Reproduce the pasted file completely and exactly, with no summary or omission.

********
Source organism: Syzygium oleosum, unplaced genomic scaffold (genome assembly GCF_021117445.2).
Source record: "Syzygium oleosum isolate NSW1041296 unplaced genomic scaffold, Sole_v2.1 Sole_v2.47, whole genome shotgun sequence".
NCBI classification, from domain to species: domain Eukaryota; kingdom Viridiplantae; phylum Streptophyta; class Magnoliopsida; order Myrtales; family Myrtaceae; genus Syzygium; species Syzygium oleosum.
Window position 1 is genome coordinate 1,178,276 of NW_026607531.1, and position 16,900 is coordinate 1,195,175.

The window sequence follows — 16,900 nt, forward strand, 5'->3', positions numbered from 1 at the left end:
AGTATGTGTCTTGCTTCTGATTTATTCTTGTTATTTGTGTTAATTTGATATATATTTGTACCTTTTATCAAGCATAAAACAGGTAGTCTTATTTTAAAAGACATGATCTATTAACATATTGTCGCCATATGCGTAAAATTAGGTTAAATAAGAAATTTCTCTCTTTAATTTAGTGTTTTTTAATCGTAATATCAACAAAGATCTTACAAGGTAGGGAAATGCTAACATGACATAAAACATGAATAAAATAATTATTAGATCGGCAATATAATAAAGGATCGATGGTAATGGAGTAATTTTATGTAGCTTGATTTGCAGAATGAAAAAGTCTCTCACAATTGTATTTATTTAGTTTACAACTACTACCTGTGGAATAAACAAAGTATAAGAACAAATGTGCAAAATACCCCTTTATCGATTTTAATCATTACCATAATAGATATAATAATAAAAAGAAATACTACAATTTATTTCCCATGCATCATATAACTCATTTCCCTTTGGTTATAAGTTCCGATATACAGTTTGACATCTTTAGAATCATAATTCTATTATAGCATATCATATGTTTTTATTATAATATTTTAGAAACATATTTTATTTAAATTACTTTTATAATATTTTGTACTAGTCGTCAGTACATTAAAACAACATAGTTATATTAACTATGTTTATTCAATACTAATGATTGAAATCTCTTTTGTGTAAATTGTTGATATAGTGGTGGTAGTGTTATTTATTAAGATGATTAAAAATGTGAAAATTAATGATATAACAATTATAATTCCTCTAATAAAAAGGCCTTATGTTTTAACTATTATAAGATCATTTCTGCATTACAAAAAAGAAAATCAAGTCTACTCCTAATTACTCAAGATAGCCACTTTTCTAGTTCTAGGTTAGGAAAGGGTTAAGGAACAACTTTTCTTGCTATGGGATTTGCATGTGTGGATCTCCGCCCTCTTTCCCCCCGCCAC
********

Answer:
Source organism: Syzygium oleosum, unplaced genomic scaffold (genome assembly GCF_021117445.2).
Source record: "Syzygium oleosum isolate NSW1041296 unplaced genomic scaffold, Sole_v2.1 Sole_v2.47, whole genome shotgun sequence".
NCBI classification, from domain to species: domain Eukaryota; kingdom Viridiplantae; phylum Streptophyta; class Magnoliopsida; order Myrtales; family Myrtaceae; genus Syzygium; species Syzygium oleosum.
Window position 1 is genome coordinate 1,178,276 of NW_026607531.1, and position 16,900 is coordinate 1,195,175.

The window sequence follows — 16,900 nt, forward strand, 5'->3', positions numbered from 1 at the left end:
AGTATGTGTCTTGCTTCTGATTTATTCTTGTTATTTGTGTTAATTTGATATATATTTGTACCTTTTATCAAGCATAAAACAGGTAGTCTTATTTTAAAAGACATGATCTATTAACATATTGTCGCCATATGCGTAAAATTAGGTTAAATAAGAAATTTCTCTCTTTAATTTAGTGTTTTTTAATCGTAATATCAACAAAGATCTTACAAGGTAGGGAAATGCTAACATGACATAAAACATGAATAAAATAATTATTAGATCGGCAATATAATAAAGGATCGATGGTAATGGAGTAATTTTATGTAGCTTGATTTGCAGAATGAAAAAGTCTCTCACAATTGTATTTATTTAGTTTACAACTACTACCTGTGGAATAAACAAAGTATAAGAACAAATGTGCAAAATACCCCTTTATCGATTTTAATCATTACCATAATAGATATAATAATAAAAAGAAATACTACAATTTATTTCCCATGCATCATATAACTCATTTCCCTTTGGTTATAAGTTCCGATATACAGTTTGACATCTTTAGAATCATAATTCTATTATAGCATATCATATGTTTTTATTATAATATTTTAGAAACATATTTTATTTAAATTACTTTTATAATATTTTGTACTAGTCGTCAGTACATTAAAACAACATAGTTATATTAACTATGTTTATTCAATACTAATGATTGAAATCTCTTTTGTGTAAATTGTTGATATAGTGGTGGTAGTGTTATTTATTAAGATGATTAAAAATGTGAAAATTAATGATATAACAATTATAATTCCTCTAATAAAAAGGCCTTATGTTTTAACTATTATAAGATCATTTCTGCATTACAAAAAAGAAAATCAAGTCTACTCCTAATTACTCAAGATAGCCACTTTTCTAGTTCTAGGTTAGGAAAGGGTTAAGGAACAACTTTTCTTGCTATGGGATTTGCATGTGTGGATCTCCGCCCTCTTTCCCCCCGCCAC